Flaring the night away

September 6, 2013 admin

bakken_vir_2012317The development of shale gas and oil in the United States is growing exponentially, and that has been a blessing and a curse. Concerns about water and air pollution are well documented, and recently a lesser-known worry about the boom in shale energy — flaring — is making headlines.

In December 2012, NASA released satellite images of American oil and gas fields that light up the night skies as brightly as some metropolitan areas. Those bright lights make up part of the more than $100 million of natural gas “flared” industrywide each month — burned off into the air — according to a July 2013 report by sustainable business consultant Ceres.

“In 2012 alone, flaring resulted in the loss of approximately $1 billion in fuel and the greenhouse gas emissions equivalent of adding nearly 1 million cars to the road,” notes Ceres’ Flaring Up: North Dakota Natural Gas Flaring More than Doubles in Two Years. The report also states:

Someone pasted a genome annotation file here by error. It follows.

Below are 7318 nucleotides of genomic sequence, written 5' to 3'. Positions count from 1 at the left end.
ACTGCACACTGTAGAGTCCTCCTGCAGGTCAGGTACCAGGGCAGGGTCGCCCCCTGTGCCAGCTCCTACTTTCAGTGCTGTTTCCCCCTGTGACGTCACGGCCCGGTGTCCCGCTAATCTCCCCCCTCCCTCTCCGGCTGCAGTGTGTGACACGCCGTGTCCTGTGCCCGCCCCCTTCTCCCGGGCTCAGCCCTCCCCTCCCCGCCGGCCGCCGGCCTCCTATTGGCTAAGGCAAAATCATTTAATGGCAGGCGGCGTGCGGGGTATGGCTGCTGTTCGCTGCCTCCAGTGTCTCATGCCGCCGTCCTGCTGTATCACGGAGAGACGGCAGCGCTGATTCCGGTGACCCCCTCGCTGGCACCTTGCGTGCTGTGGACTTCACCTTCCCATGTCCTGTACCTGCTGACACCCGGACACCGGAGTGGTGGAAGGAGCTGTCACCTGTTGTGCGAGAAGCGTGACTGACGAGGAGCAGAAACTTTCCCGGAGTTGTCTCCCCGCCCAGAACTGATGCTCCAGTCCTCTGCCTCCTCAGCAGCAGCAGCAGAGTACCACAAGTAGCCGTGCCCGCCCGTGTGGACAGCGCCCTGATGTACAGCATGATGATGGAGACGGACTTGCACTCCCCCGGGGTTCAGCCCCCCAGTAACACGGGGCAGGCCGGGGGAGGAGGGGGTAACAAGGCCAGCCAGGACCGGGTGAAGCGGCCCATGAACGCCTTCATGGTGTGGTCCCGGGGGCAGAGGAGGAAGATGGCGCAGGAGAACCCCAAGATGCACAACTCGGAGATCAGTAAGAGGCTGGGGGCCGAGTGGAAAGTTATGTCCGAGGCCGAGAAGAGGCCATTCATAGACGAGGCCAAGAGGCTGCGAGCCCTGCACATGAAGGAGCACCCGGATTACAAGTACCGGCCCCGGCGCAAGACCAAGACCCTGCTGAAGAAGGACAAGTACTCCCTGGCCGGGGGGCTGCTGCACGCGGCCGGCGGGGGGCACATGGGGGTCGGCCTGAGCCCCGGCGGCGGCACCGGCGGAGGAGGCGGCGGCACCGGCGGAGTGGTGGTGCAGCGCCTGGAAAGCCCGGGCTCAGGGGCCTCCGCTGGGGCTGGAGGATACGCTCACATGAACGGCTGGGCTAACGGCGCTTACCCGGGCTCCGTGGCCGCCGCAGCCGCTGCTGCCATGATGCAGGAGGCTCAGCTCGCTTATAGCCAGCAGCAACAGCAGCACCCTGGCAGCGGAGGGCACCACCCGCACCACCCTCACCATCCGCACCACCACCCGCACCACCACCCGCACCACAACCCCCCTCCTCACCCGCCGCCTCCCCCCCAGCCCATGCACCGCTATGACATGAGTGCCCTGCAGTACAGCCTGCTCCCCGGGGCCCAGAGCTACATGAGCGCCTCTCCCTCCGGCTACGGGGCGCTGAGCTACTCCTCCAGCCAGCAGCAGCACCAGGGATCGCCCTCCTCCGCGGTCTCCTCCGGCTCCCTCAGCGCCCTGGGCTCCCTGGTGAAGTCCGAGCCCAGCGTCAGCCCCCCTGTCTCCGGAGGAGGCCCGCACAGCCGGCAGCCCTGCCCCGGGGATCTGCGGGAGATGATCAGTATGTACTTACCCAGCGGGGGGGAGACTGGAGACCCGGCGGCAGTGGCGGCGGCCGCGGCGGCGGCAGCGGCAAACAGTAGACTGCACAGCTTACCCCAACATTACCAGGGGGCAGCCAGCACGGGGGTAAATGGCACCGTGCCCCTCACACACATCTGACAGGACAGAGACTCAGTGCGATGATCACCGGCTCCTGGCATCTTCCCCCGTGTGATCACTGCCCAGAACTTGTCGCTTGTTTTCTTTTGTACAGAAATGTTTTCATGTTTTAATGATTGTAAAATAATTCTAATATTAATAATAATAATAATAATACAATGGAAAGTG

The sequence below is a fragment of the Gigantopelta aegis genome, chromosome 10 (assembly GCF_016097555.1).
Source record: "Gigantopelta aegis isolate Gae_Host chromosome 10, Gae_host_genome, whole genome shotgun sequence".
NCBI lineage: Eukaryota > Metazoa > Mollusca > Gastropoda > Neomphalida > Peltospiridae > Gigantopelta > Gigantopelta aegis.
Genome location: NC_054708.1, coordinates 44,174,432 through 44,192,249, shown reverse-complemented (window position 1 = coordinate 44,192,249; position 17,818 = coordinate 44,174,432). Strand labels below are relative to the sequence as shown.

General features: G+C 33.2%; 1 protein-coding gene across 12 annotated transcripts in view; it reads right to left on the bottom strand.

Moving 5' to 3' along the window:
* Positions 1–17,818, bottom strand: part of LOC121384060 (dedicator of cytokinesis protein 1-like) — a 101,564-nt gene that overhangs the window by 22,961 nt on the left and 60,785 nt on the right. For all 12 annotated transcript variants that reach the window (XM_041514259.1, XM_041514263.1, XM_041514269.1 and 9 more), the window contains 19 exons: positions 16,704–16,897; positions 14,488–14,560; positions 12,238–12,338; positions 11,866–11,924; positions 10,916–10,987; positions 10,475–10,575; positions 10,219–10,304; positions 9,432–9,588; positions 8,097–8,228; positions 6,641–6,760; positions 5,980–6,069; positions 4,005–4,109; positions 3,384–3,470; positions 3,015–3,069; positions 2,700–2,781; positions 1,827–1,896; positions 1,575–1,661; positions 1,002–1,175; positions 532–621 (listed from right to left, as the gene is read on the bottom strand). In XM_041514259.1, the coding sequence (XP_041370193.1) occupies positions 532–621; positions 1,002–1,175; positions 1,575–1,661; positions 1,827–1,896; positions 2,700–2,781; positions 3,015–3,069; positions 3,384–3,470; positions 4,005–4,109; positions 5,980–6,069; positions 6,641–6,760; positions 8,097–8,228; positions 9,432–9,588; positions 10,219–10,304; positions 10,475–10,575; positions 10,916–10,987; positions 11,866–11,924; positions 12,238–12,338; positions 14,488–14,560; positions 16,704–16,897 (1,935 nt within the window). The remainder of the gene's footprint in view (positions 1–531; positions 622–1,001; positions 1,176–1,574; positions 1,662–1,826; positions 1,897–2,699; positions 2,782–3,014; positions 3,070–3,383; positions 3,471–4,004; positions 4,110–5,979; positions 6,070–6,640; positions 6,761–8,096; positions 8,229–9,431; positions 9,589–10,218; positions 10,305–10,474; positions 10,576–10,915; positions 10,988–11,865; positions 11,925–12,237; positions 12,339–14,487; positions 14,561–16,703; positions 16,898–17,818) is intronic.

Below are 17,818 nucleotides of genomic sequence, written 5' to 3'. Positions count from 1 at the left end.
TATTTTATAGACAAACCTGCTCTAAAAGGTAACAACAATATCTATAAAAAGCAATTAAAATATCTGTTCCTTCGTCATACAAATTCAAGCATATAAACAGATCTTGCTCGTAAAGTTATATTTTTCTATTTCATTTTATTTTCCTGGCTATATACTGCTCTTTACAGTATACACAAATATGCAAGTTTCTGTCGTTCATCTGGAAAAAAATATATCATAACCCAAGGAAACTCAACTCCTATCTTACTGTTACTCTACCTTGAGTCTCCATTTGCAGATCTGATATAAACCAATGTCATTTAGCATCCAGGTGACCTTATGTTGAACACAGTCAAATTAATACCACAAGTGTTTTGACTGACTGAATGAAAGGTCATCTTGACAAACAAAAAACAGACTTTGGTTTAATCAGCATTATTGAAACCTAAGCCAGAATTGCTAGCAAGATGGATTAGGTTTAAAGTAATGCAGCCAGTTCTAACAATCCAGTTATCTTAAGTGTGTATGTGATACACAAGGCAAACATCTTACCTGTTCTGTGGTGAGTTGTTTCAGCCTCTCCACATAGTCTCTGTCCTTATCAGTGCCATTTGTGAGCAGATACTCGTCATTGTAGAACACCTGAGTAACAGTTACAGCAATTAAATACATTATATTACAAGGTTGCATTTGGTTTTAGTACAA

“The majority of North Dakota gas (roughly 70 percent) is ultimately marketed; however, a significant percentage of the state’s natural gas production is burned off in flares due to a lack of pipelines, processing and compression infrastructure. Some individual companies have shown leadership in curbing flaring, legislators have introduced incentives to limit flaring, and several billion dollars have already been invested in additional gas pipeline and processing infrastructure. In addition, the state has set a goal to limit flaring to no more than 10 percent of produced gas.”

The primary reason so much gas is flared is largely one of economics. In North Dakota, the Bakken fields are mostly drilled for oil, and natural gas is treated as a byproduct.

One variable in this equation that could change minds about whether or not to burn off “excess” natural gas is the continued pressure brought by anti-flaring efforts. Regardless of how you see the issue, the pressure has led some companies to change their flaring practices, and more could follow if the calls grow stronger. And these industry commitments to reduce flaring should interest investors — increasing demand for natural gas storage and distribution infrastructure requires investment to build it, after all.

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thm_AndrewCampbellDrew Campbell is senior editor of Institutional Investing in Infrastructure.

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